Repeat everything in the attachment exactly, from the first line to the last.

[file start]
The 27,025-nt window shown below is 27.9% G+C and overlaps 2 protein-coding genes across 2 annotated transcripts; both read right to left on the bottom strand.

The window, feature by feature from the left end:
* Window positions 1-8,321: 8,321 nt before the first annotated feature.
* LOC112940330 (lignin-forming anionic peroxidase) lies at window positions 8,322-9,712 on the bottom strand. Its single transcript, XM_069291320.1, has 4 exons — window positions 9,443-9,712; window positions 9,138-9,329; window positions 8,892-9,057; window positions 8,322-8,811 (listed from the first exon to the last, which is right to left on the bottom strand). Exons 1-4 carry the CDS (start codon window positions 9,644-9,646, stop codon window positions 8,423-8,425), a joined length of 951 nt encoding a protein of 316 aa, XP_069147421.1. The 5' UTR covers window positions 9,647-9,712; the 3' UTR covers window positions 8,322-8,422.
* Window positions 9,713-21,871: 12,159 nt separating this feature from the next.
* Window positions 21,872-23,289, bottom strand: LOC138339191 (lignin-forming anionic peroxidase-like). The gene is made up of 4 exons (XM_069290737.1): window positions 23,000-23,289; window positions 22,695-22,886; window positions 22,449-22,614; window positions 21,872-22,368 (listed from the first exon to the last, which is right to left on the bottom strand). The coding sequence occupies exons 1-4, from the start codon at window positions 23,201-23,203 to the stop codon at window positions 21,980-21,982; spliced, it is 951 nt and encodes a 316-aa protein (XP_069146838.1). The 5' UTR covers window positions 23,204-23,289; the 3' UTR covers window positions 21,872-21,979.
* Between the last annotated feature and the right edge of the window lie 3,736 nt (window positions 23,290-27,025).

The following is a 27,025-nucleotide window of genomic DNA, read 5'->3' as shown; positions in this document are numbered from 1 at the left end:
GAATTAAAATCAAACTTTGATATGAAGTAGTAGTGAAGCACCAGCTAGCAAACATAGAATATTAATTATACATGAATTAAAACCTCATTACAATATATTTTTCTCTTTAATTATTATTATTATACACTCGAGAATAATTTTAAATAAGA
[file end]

The 27,025-nt window shown below is 27.9% G+C and overlaps 2 protein-coding genes across 2 annotated transcripts; both read right to left on the bottom strand.

The window, feature by feature from the left end:
* Window positions 1-8,321: 8,321 nt before the first annotated feature.
* LOC112940330 (lignin-forming anionic peroxidase) lies at window positions 8,322-9,712 on the bottom strand. Its single transcript, XM_069291320.1, has 4 exons — window positions 9,443-9,712; window positions 9,138-9,329; window positions 8,892-9,057; window positions 8,322-8,811 (listed from the first exon to the last, which is right to left on the bottom strand). Exons 1-4 carry the CDS (start codon window positions 9,644-9,646, stop codon window positions 8,423-8,425), a joined length of 951 nt encoding a protein of 316 aa, XP_069147421.1. The 5' UTR covers window positions 9,647-9,712; the 3' UTR covers window positions 8,322-8,422.
* Window positions 9,713-21,871: 12,159 nt separating this feature from the next.
* Window positions 21,872-23,289, bottom strand: LOC138339191 (lignin-forming anionic peroxidase-like). The gene is made up of 4 exons (XM_069290737.1): window positions 23,000-23,289; window positions 22,695-22,886; window positions 22,449-22,614; window positions 21,872-22,368 (listed from the first exon to the last, which is right to left on the bottom strand). The coding sequence occupies exons 1-4, from the start codon at window positions 23,201-23,203 to the stop codon at window positions 21,980-21,982; spliced, it is 951 nt and encodes a 316-aa protein (XP_069146838.1). The 5' UTR covers window positions 23,204-23,289; the 3' UTR covers window positions 21,872-21,979.
* Between the last annotated feature and the right edge of the window lie 3,736 nt (window positions 23,290-27,025).

The following is a 27,025-nucleotide window of genomic DNA, read 5'->3' as shown; positions in this document are numbered from 1 at the left end:
GAATTAAAATCAAACTTTGATATGAAGTAGTAGTGAAGCACCAGCTAGCAAACATAGAATATTAATTATACATGAATTAAAACCTCATTACAATATATTTTTCTCTTTAATTATTATTATTATACACTCGAGAATAATTTTAAATAAGA